Even as home sales have shrunk and other builders have pulled out of markets, The Mungo Cos. has managed to keep sales steady and move into new markets.
During the past few months the Irmo, S.C.–based builder has added two new markets to its portfolio—Savannah, Ga., and Greenville, S.C. The company, which closed 660 homes with $123 million in revenue in 2010, is on track to deliver 700 homes this year.
“We are not going to beat [last year’s sales] by much, but we will beat it,” said Steven W. Mungo, a principal in the company.
Both Savannah and Greenville offer diverse sources of employment, something Mungo looks for in potential expansion markets. Greenville also is close to and in the same metropolitan statistical area as Spartanburg, a market where Mungo was already building.
Greenville is home to a number of regional corporate headquarters, creating a group of professionals in need of homes. Plus, the BMW auto plant brings high-paying jobs to blue-color workers.
“The average [home] sales price in Greenville is significantly higher than it will be in Columbia,” the company’s headquarters’ market, Mungo says. “You could have a two-income BMW [employed] family making $150,000 to $170,000 a year. A blue-collar worker there can afford a lot of house.”
And they are buying them, often from Mungo since its competition in the area decreased when many builders moved out. “Six of the eight builders there five years ago are not there now,” he said. “They have withdrawn from the market or have gone out of business. There was a big void at the top of the production chain.”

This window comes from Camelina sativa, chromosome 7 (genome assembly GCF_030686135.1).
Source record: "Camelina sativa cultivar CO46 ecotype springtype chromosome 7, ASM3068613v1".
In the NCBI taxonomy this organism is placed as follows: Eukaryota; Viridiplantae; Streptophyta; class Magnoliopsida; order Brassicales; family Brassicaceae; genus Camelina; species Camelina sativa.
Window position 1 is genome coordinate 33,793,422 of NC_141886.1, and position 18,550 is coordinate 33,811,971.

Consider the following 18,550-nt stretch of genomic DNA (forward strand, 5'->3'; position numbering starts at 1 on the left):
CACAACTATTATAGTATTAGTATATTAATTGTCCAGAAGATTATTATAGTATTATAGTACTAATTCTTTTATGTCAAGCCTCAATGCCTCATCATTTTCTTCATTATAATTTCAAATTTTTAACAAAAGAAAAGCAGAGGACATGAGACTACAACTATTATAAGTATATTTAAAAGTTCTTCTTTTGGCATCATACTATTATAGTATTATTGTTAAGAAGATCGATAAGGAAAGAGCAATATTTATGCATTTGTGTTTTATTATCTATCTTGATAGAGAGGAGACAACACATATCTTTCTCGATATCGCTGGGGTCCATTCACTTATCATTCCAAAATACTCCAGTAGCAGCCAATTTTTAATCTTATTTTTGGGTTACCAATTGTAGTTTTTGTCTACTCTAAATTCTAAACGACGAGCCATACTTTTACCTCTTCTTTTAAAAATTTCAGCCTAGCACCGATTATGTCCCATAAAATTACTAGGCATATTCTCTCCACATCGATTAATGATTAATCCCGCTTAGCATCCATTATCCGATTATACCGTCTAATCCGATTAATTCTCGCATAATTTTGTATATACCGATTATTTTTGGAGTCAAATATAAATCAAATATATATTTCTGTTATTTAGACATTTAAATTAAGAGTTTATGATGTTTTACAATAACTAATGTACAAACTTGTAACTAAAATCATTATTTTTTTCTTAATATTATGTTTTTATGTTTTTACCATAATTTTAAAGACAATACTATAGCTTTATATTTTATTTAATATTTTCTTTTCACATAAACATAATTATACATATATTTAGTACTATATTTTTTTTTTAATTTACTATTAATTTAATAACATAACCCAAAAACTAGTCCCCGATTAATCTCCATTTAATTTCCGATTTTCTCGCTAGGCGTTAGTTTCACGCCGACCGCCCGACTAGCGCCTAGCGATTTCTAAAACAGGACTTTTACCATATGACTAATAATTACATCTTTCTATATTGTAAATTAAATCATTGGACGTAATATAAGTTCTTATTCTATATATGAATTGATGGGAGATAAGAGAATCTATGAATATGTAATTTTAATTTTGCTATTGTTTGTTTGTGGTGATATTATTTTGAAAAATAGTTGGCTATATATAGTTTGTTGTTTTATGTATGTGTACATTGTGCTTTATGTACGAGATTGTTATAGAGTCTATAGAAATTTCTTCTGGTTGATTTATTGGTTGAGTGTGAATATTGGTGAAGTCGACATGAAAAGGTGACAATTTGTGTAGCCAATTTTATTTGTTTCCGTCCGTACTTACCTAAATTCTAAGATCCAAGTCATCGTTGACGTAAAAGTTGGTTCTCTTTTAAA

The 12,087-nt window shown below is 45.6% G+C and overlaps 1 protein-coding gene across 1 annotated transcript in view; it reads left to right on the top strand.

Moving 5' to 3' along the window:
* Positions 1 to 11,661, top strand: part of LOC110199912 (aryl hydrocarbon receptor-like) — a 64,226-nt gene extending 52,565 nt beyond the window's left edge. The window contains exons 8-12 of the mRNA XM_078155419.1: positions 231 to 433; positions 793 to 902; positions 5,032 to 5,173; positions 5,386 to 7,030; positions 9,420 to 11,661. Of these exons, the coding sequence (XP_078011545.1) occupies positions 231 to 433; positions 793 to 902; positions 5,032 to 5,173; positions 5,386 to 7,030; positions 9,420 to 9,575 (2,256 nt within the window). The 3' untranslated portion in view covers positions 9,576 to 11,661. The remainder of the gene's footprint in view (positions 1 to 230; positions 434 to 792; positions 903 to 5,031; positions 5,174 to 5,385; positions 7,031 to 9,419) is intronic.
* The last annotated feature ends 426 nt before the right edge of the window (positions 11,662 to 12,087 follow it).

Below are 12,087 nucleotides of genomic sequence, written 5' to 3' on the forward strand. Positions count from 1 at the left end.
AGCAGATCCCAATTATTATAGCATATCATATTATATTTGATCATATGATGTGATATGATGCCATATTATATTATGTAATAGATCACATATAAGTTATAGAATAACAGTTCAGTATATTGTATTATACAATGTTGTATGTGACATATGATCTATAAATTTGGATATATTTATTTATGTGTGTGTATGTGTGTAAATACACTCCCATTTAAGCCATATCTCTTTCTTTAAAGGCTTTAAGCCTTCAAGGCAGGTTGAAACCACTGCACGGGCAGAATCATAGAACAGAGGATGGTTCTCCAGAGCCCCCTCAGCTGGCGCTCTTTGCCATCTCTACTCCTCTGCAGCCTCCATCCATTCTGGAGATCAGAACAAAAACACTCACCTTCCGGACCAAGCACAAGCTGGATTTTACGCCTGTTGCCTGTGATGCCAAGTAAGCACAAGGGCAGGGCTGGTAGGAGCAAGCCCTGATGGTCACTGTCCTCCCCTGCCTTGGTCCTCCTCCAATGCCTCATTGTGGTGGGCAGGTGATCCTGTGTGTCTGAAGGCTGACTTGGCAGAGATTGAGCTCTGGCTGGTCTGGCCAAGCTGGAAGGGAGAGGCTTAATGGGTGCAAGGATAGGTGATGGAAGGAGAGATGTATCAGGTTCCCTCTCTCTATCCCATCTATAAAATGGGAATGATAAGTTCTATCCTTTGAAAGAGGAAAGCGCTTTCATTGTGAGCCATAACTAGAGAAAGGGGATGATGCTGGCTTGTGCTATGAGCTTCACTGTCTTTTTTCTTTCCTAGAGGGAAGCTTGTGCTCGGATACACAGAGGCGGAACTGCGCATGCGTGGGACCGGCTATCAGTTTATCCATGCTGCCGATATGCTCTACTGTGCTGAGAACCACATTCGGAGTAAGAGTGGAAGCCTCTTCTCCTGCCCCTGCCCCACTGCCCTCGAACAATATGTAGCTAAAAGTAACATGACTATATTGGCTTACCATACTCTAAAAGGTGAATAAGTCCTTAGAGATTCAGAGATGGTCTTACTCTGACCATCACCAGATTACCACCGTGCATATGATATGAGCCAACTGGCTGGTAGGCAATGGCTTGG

Likewise, sales in Savannah are doing well, says Mungo. The military presence near Savannah, the expansion of the jet manufacturer Gulfstream, and the expansion of the Mitsubishi Power Systems production plant for gas turbine parts all are contributing to the area’s economic expansion. Plus, in Savannah, as well as Charleston, there are a number of discretionary buyers who could live anywhere and choose to live in those desirable cities, he said.
Mungo’s focus is building houses for middle-market buyers. “Our goal in any market we are in is we want our average sales price to be whatever the median home sales price is,” Mungo said.
Teresa Burney is a senior editor for Builder magazine.